The coronavirus crisis has changed us all.
Whether through bereavement, job losses, isolation, or drastic changes to work and schooling, 2020 has radically altered the world as we know it.
We are yet to know how long we will have to live with Covid-19 — the government oscillates between telling us things will be back to normal by Christmas and urging us to prepare for social distancing and mask use to continue for the at least the next year — or what the lasting implications on our society will be.
What we do know is that the impact on the most vulnerable will be severe — and that doesn’t just mean the elderly and those with clinical conditions. As a nation, we need to consider the mounting concerns over the psychological impact the pandemic is having on our children.
The narrative is that children have generally been spared by this pandemic, as the virus has a far lower mortality rate for the young. This simply is not the case. A cascade of new reports detail rising rates of depression, anxiety and PTSD among young people, with more than a third of children battling the mental health issues caused by isolation or loneliness. Parents across the country are reporting a shift in their children’s behaviour, and more than half are now concerned about their wellbeing.
This new data is fuelling concerns that the coronavirus fallout could spark the biggest mental health crisis for children in a generation.
With death toll statistics still dominating the headlines, support systems closed, and many children lacking the routine and socialisation of school or nursery, the pandemic is taking its toll on our young people.
Childline — the country’s best-known service for child support — has been inundated with calls since lockdown began, with youngsters reporting that they are feeling low, unhappy and overwhelmed, and more recently detailing the anxiety they feel as we look to come out of lockdown.
Shockingly, children have until recently been largely omitted from wider government considerations on Covid-19’s impact. Conversations were focused primarily around shielding high-risk groups, and the assumption has been that because children are not physically susceptible to coronavirus complications, they should not be classified as vulnerable.
With lockdown proving to be the perfect storm for the deterioration of mental health in children, this oversight could be a blunder we pay for long into the future.
The emotional wellbeing of our children is just as important as their physical health. It is what helps them develop resilience to cope with whatever life throws at them and grow into well rounded, healthy adults.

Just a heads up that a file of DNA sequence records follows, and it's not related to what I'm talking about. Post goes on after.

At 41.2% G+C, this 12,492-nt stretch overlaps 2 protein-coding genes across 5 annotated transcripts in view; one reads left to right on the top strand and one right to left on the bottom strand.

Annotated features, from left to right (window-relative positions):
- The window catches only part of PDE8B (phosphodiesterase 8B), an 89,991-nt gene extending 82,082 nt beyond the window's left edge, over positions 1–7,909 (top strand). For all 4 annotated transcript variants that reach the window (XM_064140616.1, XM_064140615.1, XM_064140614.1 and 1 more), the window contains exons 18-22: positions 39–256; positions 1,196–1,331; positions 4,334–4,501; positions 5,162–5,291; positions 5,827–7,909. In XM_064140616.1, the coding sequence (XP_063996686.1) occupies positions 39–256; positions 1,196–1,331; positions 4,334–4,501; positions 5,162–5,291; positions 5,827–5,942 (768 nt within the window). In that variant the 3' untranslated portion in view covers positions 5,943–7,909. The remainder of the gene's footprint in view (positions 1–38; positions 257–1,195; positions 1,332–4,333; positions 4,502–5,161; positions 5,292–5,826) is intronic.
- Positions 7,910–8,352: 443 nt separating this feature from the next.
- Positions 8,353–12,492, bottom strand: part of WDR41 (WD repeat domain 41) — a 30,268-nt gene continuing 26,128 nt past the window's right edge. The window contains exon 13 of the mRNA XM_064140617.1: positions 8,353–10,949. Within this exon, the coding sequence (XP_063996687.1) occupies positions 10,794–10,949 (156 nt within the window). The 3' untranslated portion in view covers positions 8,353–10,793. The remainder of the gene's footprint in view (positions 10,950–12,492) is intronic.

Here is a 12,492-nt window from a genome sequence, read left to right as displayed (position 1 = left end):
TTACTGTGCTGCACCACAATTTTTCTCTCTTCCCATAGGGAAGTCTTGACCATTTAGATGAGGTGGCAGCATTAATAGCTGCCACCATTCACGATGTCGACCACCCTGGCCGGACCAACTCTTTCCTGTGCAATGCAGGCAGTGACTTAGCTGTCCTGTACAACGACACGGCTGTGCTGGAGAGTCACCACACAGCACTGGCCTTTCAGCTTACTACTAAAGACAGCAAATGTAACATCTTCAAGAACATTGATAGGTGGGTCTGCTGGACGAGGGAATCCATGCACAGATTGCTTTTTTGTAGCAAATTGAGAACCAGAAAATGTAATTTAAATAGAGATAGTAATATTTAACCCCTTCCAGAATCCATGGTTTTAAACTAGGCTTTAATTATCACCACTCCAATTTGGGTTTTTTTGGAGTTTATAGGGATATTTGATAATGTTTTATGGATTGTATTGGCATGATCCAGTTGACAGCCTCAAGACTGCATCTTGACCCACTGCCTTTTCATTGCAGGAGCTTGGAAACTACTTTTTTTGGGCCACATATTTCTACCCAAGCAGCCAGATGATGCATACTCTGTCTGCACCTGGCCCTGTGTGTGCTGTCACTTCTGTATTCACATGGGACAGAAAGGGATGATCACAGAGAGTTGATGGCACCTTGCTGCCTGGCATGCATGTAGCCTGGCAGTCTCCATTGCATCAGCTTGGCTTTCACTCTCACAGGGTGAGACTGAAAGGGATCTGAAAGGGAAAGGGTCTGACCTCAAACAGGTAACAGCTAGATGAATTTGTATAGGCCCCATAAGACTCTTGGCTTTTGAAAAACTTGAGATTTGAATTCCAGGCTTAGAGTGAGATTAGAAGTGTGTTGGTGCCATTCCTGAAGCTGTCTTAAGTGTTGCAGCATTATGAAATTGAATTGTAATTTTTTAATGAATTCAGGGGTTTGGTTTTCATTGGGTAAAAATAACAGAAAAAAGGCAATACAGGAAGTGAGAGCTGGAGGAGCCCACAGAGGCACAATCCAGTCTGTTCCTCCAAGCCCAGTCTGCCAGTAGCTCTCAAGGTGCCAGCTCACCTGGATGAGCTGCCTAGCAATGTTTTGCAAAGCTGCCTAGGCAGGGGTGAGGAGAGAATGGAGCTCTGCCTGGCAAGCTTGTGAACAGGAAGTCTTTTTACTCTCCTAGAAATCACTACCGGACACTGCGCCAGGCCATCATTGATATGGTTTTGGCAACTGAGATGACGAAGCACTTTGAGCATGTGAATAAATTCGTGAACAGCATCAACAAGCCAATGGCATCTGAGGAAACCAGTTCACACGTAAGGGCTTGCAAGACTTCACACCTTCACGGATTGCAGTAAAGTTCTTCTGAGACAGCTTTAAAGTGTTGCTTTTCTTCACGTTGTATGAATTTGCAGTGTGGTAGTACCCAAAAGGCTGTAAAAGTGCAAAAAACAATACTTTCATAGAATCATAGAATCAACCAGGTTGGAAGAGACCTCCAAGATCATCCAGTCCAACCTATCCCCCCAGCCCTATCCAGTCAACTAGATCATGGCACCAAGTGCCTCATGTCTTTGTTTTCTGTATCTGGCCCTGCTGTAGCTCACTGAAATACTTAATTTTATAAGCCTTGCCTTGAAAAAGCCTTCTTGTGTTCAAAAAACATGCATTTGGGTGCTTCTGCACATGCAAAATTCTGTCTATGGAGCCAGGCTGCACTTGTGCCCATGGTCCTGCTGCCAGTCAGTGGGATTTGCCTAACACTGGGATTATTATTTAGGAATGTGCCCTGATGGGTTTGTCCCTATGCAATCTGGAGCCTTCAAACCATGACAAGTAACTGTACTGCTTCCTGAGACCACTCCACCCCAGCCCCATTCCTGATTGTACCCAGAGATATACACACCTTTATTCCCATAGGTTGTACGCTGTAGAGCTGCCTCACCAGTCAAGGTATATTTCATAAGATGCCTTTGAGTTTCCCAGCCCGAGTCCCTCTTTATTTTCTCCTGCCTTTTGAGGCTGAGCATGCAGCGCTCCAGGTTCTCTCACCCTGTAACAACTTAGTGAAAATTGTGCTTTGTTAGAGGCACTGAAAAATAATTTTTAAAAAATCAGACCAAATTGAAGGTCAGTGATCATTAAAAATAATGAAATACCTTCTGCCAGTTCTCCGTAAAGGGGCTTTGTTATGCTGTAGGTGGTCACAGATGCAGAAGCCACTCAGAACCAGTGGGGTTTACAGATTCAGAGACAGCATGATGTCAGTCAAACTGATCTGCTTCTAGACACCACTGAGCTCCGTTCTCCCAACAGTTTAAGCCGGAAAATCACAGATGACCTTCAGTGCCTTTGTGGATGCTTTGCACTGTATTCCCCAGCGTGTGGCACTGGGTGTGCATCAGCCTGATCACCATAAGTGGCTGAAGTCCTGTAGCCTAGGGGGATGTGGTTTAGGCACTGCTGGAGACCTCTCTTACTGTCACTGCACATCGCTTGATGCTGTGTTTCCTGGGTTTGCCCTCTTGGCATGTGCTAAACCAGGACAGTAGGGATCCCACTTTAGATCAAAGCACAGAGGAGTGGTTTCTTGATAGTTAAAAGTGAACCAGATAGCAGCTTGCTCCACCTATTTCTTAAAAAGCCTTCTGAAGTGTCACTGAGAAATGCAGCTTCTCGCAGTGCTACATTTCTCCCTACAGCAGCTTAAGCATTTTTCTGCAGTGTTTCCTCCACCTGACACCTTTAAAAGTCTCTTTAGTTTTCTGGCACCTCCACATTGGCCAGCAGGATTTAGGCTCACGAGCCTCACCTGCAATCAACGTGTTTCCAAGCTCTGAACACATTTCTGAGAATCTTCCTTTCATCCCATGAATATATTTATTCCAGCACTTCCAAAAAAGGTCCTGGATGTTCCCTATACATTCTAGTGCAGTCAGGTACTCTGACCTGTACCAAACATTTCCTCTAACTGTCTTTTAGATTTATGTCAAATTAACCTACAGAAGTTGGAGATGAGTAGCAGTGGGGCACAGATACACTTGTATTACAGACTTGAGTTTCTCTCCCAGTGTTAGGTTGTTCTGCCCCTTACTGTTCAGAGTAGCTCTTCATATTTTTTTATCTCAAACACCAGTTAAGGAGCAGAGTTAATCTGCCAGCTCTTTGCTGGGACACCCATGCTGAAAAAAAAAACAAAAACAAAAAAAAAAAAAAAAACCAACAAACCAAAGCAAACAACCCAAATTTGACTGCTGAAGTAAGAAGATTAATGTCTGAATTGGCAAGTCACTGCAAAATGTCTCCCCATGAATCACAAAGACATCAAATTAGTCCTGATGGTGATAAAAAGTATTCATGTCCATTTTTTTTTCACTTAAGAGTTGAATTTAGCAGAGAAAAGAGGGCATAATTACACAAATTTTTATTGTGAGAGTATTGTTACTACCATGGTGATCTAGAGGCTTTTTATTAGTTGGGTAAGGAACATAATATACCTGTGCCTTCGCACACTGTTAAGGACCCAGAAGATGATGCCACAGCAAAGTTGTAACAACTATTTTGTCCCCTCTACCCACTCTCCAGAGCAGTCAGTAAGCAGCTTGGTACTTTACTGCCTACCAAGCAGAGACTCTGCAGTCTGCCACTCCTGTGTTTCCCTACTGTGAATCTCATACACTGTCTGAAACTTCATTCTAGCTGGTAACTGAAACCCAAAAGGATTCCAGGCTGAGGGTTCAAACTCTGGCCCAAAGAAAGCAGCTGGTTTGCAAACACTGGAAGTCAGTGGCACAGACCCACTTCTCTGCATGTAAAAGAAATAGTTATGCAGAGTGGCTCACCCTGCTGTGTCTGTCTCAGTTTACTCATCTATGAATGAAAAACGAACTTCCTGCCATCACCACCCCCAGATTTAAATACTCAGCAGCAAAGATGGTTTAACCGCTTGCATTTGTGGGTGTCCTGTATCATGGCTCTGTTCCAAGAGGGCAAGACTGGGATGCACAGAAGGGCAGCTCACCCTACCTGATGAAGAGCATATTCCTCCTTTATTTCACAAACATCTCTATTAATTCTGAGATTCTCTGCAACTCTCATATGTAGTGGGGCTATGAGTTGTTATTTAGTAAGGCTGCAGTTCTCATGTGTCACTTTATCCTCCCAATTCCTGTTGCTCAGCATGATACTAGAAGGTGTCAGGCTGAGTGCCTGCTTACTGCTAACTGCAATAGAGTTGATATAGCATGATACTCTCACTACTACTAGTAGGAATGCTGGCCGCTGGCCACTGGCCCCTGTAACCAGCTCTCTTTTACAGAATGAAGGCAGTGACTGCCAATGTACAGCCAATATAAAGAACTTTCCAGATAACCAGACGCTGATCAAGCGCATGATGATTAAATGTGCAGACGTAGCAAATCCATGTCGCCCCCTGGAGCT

It is therefore vital that drastic measures are taken to relieve the psychological burden of the pandemic on our youth.
As we begin to navigate the transition back into “the new normal”, even the most resilient of children are going to need additional help. This should include plans to provide adequate and appropriate support in both education and health, with an emphasis on the identification of trauma and vulnerability. Parents are doing all they can to address children’s anxiety, fear of germs, and worry about loved ones becoming ill, but with such radical changes to every aspect of normal life, it should be top of the government’s agenda too.
This is particularly important for children from deprived or vulnerable backgrounds and the hundreds of thousands acting as young carers for family members with disabilities. With the closure of many support services, they have faced particularly high levels of physical and emotional pressure over the past few months.
When it comes to younger children, even short-term disruptions to education and socialisation can be experienced in a similar way to bereavement. Overnight, millions of children lost access to their friends and social support systems, and may well have been too young to fully understand why.
My advice to parents as an early learning practitioner would be to look out for red flags of distress, such as irritability, disrupted sleep or reports of headaches or stomach aches. When attempting to homeschool, try to design pressure-free multi-sensory activities that will keep your child engaged and soothed rather than replicating formal school lessons. Children particularly value time spent outside, as well as creative activities with no agenda such as painting. These sorts of activities will also provide an open forum for children to communicate about how they feel.
Of course, every child is different and their capacity to cope will vary greatly. But with mental health issues already affecting one in 10 children prior to the outbreak, we cannot afford to let the situation escalate. Generation Covid has already suffered immensely. We need to focus on ensuring they have the emotional strength and self-regulation they need to cope with the pandemic and build the skills to grow.
Their routines have been shaken, socialising restricted, and home environments transformed — the last few months have been turbulent to say the least, and ordinarily, we would have no difficulty acknowledging the risk to their mental being. It is a national scandal that this has been ignored for so long.
Main image credit: Getty